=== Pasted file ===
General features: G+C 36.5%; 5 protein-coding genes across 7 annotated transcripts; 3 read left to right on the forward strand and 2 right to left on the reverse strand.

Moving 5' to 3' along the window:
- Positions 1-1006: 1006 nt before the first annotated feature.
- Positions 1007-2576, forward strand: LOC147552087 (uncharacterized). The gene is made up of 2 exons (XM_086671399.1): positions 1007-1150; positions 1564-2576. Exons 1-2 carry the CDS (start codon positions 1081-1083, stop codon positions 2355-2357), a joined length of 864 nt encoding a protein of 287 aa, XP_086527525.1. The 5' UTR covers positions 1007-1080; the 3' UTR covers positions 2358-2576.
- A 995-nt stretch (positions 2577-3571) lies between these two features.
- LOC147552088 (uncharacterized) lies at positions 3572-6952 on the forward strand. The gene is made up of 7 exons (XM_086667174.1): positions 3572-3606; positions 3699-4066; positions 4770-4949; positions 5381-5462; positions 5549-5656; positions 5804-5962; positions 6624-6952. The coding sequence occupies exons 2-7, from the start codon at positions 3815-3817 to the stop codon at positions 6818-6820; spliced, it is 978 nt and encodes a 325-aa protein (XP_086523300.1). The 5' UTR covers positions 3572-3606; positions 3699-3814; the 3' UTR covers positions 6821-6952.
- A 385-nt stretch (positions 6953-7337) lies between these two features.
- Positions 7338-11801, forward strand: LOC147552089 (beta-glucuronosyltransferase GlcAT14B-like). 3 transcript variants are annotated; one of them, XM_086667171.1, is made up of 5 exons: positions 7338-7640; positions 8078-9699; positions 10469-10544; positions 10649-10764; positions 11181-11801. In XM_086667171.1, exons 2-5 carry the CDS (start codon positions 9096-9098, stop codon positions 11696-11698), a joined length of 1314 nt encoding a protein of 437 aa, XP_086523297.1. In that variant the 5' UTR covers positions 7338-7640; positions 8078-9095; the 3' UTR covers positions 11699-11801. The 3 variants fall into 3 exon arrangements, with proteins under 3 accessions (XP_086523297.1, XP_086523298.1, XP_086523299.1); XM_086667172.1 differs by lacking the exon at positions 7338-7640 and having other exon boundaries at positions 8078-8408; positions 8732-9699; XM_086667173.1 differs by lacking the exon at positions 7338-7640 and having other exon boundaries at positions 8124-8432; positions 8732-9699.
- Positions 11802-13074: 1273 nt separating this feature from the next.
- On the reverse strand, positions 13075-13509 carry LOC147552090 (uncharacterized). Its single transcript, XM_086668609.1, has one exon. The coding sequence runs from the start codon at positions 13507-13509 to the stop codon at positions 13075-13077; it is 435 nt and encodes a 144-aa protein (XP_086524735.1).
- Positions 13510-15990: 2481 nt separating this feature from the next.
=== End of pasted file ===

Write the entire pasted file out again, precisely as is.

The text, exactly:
General features: G+C 36.5%; 5 protein-coding genes across 7 annotated transcripts; 3 read left to right on the forward strand and 2 right to left on the reverse strand.

Moving 5' to 3' along the window:
- Positions 1-1006: 1006 nt before the first annotated feature.
- Positions 1007-2576, forward strand: LOC147552087 (uncharacterized). The gene is made up of 2 exons (XM_086671399.1): positions 1007-1150; positions 1564-2576. Exons 1-2 carry the CDS (start codon positions 1081-1083, stop codon positions 2355-2357), a joined length of 864 nt encoding a protein of 287 aa, XP_086527525.1. The 5' UTR covers positions 1007-1080; the 3' UTR covers positions 2358-2576.
- A 995-nt stretch (positions 2577-3571) lies between these two features.
- LOC147552088 (uncharacterized) lies at positions 3572-6952 on the forward strand. The gene is made up of 7 exons (XM_086667174.1): positions 3572-3606; positions 3699-4066; positions 4770-4949; positions 5381-5462; positions 5549-5656; positions 5804-5962; positions 6624-6952. The coding sequence occupies exons 2-7, from the start codon at positions 3815-3817 to the stop codon at positions 6818-6820; spliced, it is 978 nt and encodes a 325-aa protein (XP_086523300.1). The 5' UTR covers positions 3572-3606; positions 3699-3814; the 3' UTR covers positions 6821-6952.
- A 385-nt stretch (positions 6953-7337) lies between these two features.
- Positions 7338-11801, forward strand: LOC147552089 (beta-glucuronosyltransferase GlcAT14B-like). 3 transcript variants are annotated; one of them, XM_086667171.1, is made up of 5 exons: positions 7338-7640; positions 8078-9699; positions 10469-10544; positions 10649-10764; positions 11181-11801. In XM_086667171.1, exons 2-5 carry the CDS (start codon positions 9096-9098, stop codon positions 11696-11698), a joined length of 1314 nt encoding a protein of 437 aa, XP_086523297.1. In that variant the 5' UTR covers positions 7338-7640; positions 8078-9095; the 3' UTR covers positions 11699-11801. The 3 variants fall into 3 exon arrangements, with proteins under 3 accessions (XP_086523297.1, XP_086523298.1, XP_086523299.1); XM_086667172.1 differs by lacking the exon at positions 7338-7640 and having other exon boundaries at positions 8078-8408; positions 8732-9699; XM_086667173.1 differs by lacking the exon at positions 7338-7640 and having other exon boundaries at positions 8124-8432; positions 8732-9699.
- Positions 11802-13074: 1273 nt separating this feature from the next.
- On the reverse strand, positions 13075-13509 carry LOC147552090 (uncharacterized). Its single transcript, XM_086668609.1, has one exon. The coding sequence runs from the start codon at positions 13507-13509 to the stop codon at positions 13075-13077; it is 435 nt and encodes a 144-aa protein (XP_086524735.1).
- Positions 13510-15990: 2481 nt separating this feature from the next.